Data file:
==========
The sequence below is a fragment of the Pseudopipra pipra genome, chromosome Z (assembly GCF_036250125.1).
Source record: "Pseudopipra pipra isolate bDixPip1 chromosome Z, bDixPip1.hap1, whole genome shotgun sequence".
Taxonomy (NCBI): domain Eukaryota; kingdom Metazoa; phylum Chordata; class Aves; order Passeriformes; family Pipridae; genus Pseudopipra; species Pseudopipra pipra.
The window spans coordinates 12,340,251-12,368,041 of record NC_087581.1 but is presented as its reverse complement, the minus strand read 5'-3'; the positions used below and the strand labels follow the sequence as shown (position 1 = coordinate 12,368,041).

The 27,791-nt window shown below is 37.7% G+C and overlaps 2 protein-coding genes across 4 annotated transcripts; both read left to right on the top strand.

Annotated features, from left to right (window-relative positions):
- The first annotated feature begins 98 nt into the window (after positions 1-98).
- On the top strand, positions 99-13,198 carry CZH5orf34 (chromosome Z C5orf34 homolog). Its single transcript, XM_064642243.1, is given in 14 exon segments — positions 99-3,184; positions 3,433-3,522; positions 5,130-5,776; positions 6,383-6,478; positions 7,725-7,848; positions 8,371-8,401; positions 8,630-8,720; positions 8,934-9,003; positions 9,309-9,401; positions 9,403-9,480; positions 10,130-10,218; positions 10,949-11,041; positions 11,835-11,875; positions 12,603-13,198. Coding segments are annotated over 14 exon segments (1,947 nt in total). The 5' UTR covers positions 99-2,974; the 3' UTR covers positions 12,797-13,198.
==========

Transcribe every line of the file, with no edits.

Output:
The sequence below is a fragment of the Pseudopipra pipra genome, chromosome Z (assembly GCF_036250125.1).
Source record: "Pseudopipra pipra isolate bDixPip1 chromosome Z, bDixPip1.hap1, whole genome shotgun sequence".
Taxonomy (NCBI): domain Eukaryota; kingdom Metazoa; phylum Chordata; class Aves; order Passeriformes; family Pipridae; genus Pseudopipra; species Pseudopipra pipra.
The window spans coordinates 12,340,251-12,368,041 of record NC_087581.1 but is presented as its reverse complement, the minus strand read 5'-3'; the positions used below and the strand labels follow the sequence as shown (position 1 = coordinate 12,368,041).

The 27,791-nt window shown below is 37.7% G+C and overlaps 2 protein-coding genes across 4 annotated transcripts; both read left to right on the top strand.

Annotated features, from left to right (window-relative positions):
- The first annotated feature begins 98 nt into the window (after positions 1-98).
- On the top strand, positions 99-13,198 carry CZH5orf34 (chromosome Z C5orf34 homolog). Its single transcript, XM_064642243.1, is given in 14 exon segments — positions 99-3,184; positions 3,433-3,522; positions 5,130-5,776; positions 6,383-6,478; positions 7,725-7,848; positions 8,371-8,401; positions 8,630-8,720; positions 8,934-9,003; positions 9,309-9,401; positions 9,403-9,480; positions 10,130-10,218; positions 10,949-11,041; positions 11,835-11,875; positions 12,603-13,198. Coding segments are annotated over 14 exon segments (1,947 nt in total). The 5' UTR covers positions 99-2,974; the 3' UTR covers positions 12,797-13,198.